We currently live in an environment of label based entitlements. By this I mean many people with impairments feel their labels mean they deserve specific benefits and support regardless of what they may actually need, and with little regard to what having the support would achieve. The fight to obtain the support is seen as the end goal, where what happens next is not considered. This creates passive recipients of welfare, and supports keeping people disempowered and excluded from society.
I would like to change the conversation, moving to a point when people ask for what they need to perform relevant activities that allows them to meet their outcomes. In the spirit of ‘best value’, they may need to explain why one more expensive solution is better able to meet their needs to deliver outcomes than a cheaper solution.
So instead of saying I deserve an electric wheelchair because I have mobility issues, I would say that having an electric wheelchair would allow me to go out to work, and a manual chair would be unsuitable as I can not push myself. It would clearly not be that simple but it gives the general idea.
It is easy to say ‘I need that support because I have extra costs’ but I believe it would be quite revealing if everyone requesting support had to explain what support they feel they required and what they intend to do with that support. Two people with the same impairment labels, like diabetes or depression, may have different needs met with different solutions for different outcomes.
For this way of thinking to work, advocacy would need to be put in place to empower people to understand their outcomes and needs, so they can be an active partner in negotiating solutions from relevant bodies. It would mean a move away from passive welfare and towards proactive and meaningful support,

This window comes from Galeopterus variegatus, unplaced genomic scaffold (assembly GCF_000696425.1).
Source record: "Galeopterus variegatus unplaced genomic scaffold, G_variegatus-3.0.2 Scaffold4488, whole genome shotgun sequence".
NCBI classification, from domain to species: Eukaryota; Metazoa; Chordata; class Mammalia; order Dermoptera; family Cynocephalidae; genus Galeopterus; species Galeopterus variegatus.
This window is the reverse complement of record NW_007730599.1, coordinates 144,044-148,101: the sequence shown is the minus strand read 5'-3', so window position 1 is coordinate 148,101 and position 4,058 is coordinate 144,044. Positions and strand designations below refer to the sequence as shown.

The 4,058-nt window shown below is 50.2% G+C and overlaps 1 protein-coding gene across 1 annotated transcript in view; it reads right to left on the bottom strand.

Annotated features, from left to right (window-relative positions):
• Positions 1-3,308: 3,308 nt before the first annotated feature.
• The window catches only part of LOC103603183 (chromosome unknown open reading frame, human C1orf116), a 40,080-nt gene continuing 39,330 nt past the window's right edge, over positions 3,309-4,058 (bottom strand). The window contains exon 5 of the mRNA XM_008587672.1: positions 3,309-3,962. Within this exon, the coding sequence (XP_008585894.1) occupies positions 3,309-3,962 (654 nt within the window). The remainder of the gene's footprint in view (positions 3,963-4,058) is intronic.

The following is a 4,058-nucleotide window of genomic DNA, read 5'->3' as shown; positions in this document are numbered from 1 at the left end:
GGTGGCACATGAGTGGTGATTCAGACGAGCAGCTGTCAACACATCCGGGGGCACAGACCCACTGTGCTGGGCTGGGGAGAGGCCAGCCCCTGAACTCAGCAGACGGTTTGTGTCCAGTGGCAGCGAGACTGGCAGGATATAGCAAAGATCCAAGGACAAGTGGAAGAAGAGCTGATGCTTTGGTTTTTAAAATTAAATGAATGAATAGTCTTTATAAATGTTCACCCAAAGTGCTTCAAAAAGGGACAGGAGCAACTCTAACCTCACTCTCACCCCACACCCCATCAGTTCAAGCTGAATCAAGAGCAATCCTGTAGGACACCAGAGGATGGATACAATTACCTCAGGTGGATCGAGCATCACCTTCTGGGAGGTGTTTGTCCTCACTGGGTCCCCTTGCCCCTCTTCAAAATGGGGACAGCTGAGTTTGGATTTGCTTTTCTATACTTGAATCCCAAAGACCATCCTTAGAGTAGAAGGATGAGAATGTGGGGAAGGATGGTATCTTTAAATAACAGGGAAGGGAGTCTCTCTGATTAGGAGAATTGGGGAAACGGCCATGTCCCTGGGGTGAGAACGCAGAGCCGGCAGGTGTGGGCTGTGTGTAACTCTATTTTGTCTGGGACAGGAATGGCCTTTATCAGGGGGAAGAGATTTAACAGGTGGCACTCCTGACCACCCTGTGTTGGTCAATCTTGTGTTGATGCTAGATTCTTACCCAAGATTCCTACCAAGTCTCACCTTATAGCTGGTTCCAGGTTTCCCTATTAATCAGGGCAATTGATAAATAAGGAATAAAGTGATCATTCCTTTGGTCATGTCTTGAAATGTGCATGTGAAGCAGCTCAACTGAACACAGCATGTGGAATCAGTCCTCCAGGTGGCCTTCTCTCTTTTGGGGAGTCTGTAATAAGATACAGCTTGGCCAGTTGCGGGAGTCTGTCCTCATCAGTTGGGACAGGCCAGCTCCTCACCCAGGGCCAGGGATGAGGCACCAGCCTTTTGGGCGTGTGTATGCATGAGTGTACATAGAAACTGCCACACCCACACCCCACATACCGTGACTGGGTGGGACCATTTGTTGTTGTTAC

The greatest barrier to this is the mindset of users, professionals and the public. An example of this is the way ’15 minutes calls’ are portrayed. The public outrage is based on the misguided assumption everyone who requires social care can do nothing for themselves, and are simply passively going along helpless without their ‘carers’. The reality is everyone needs are different and some people may need or even want 15 minutes for simple things like putting their shoes on. While 75% of local authorities may indeed use 15 minute calls, there is no data on the total percentage of users who have them, which is likely to tell a different story.
The other thing about 15 minutes is how they are used. Clearly, if someone needs help with having breakfast, preparing a bowl of cereal, and when the carer arrives they are still in bed halve asleep, waiting to be directed by the carer like a young child, then 15 minutes is not going to be enough. However if they are done as much preparation as they can to have breakfast, then 15 minutes will be plenty of time, possibly allowing assistance with other tasks. Again, it is moving from a passive perspective to an active one.
The system is currently broken but few people are willing to offer alternative solutions. My solution is for us to change the conversation from passivity to proactivity and empowerment.